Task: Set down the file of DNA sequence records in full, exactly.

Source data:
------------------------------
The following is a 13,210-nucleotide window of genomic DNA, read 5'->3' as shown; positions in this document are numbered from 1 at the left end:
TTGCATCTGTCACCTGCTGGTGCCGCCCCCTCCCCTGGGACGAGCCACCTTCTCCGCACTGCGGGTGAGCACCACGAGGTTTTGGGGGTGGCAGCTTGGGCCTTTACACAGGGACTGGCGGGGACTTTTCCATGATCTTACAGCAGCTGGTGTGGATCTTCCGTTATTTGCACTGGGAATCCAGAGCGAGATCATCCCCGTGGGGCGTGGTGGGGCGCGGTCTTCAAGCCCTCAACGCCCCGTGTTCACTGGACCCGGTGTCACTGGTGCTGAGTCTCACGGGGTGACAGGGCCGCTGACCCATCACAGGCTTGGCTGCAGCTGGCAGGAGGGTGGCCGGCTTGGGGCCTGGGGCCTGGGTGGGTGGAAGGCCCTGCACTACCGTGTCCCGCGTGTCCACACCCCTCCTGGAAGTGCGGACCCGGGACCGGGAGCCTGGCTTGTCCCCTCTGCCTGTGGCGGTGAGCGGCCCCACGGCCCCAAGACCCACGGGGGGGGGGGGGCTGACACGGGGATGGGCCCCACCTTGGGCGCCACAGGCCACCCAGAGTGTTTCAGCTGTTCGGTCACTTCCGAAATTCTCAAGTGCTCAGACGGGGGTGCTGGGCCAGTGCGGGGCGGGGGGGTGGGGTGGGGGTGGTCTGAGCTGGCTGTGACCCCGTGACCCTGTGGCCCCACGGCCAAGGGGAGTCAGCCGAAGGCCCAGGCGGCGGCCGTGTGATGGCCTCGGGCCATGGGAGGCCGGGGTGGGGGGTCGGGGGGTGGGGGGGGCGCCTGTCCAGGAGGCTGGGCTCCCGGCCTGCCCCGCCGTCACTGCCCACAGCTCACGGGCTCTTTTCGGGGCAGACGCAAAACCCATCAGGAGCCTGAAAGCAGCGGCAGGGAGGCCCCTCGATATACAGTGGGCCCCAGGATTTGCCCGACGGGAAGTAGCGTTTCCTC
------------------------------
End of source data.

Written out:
The following is a 13,210-nucleotide window of genomic DNA, read 5'->3' as shown; positions in this document are numbered from 1 at the left end:
TTGCATCTGTCACCTGCTGGTGCCGCCCCCTCCCCTGGGACGAGCCACCTTCTCCGCACTGCGGGTGAGCACCACGAGGTTTTGGGGGTGGCAGCTTGGGCCTTTACACAGGGACTGGCGGGGACTTTTCCATGATCTTACAGCAGCTGGTGTGGATCTTCCGTTATTTGCACTGGGAATCCAGAGCGAGATCATCCCCGTGGGGCGTGGTGGGGCGCGGTCTTCAAGCCCTCAACGCCCCGTGTTCACTGGACCCGGTGTCACTGGTGCTGAGTCTCACGGGGTGACAGGGCCGCTGACCCATCACAGGCTTGGCTGCAGCTGGCAGGAGGGTGGCCGGCTTGGGGCCTGGGGCCTGGGTGGGTGGAAGGCCCTGCACTACCGTGTCCCGCGTGTCCACACCCCTCCTGGAAGTGCGGACCCGGGACCGGGAGCCTGGCTTGTCCCCTCTGCCTGTGGCGGTGAGCGGCCCCACGGCCCCAAGACCCACGGGGGGGGGGGGGCTGACACGGGGATGGGCCCCACCTTGGGCGCCACAGGCCACCCAGAGTGTTTCAGCTGTTCGGTCACTTCCGAAATTCTCAAGTGCTCAGACGGGGGTGCTGGGCCAGTGCGGGGCGGGGGGGTGGGGTGGGGGTGGTCTGAGCTGGCTGTGACCCCGTGACCCTGTGGCCCCACGGCCAAGGGGAGTCAGCCGAAGGCCCAGGCGGCGGCCGTGTGATGGCCTCGGGCCATGGGAGGCCGGGGTGGGGGGTCGGGGGGTGGGGGGGGCGCCTGTCCAGGAGGCTGGGCTCCCGGCCTGCCCCGCCGTCACTGCCCACAGCTCACGGGCTCTTTTCGGGGCAGACGCAAAACCCATCAGGAGCCTGAAAGCAGCGGCAGGGAGGCCCCTCGATATACAGTGGGCCCCAGGATTTGCCCGACGGGAAGTAGCGTTTCCTC